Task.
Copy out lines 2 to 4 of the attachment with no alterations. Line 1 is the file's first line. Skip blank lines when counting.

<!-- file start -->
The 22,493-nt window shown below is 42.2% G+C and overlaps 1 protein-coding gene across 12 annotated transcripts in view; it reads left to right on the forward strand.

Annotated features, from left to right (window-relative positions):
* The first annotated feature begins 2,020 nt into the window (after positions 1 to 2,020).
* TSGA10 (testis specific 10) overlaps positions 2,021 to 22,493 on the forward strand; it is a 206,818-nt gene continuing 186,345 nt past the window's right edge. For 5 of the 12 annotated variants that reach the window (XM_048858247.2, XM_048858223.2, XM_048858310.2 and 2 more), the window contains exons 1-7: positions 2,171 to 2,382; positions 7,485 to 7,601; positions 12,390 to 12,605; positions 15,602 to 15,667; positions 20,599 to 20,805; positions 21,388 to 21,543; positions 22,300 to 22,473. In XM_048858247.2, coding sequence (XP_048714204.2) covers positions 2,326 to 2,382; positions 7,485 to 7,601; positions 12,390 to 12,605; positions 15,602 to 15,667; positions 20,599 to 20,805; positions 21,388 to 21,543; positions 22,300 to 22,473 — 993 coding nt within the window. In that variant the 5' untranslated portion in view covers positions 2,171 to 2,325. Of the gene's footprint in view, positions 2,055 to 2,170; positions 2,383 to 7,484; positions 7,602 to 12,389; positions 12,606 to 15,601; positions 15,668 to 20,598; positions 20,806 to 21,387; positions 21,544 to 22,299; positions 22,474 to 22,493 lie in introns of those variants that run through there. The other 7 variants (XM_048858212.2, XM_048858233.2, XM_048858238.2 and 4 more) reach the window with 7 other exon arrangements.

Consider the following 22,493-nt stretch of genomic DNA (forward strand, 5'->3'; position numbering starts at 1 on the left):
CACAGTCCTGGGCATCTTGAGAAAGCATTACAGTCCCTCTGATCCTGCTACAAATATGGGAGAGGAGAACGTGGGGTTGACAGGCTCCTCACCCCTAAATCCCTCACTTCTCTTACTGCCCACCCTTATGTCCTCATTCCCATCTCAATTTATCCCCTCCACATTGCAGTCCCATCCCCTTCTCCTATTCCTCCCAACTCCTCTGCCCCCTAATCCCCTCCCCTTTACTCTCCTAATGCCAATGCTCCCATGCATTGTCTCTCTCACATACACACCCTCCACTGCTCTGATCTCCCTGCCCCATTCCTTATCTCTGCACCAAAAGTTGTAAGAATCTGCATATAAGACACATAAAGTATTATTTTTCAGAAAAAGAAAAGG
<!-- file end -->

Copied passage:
Annotated features, from left to right (window-relative positions):
* The first annotated feature begins 2,020 nt into the window (after positions 1 to 2,020).
* TSGA10 (testis specific 10) overlaps positions 2,021 to 22,493 on the forward strand; it is a 206,818-nt gene continuing 186,345 nt past the window's right edge. For 5 of the 12 annotated variants that reach the window (XM_048858247.2, XM_048858223.2, XM_048858310.2 and 2 more), the window contains exons 1-7: positions 2,171 to 2,382; positions 7,485 to 7,601; positions 12,390 to 12,605; positions 15,602 to 15,667; positions 20,599 to 20,805; positions 21,388 to 21,543; positions 22,300 to 22,473. In XM_048858247.2, coding sequence (XP_048714204.2) covers positions 2,326 to 2,382; positions 7,485 to 7,601; positions 12,390 to 12,605; positions 15,602 to 15,667; positions 20,599 to 20,805; positions 21,388 to 21,543; positions 22,300 to 22,473 — 993 coding nt within the window. In that variant the 5' untranslated portion in view covers positions 2,171 to 2,325. Of the gene's footprint in view, positions 2,055 to 2,170; positions 2,383 to 7,484; positions 7,602 to 12,389; positions 12,606 to 15,601; positions 15,668 to 20,598; positions 20,806 to 21,387; positions 21,544 to 22,299; positions 22,474 to 22,493 lie in introns of those variants that run through there. The other 7 variants (XM_048858212.2, XM_048858233.2, XM_048858238.2 and 4 more) reach the window with 7 other exon arrangements.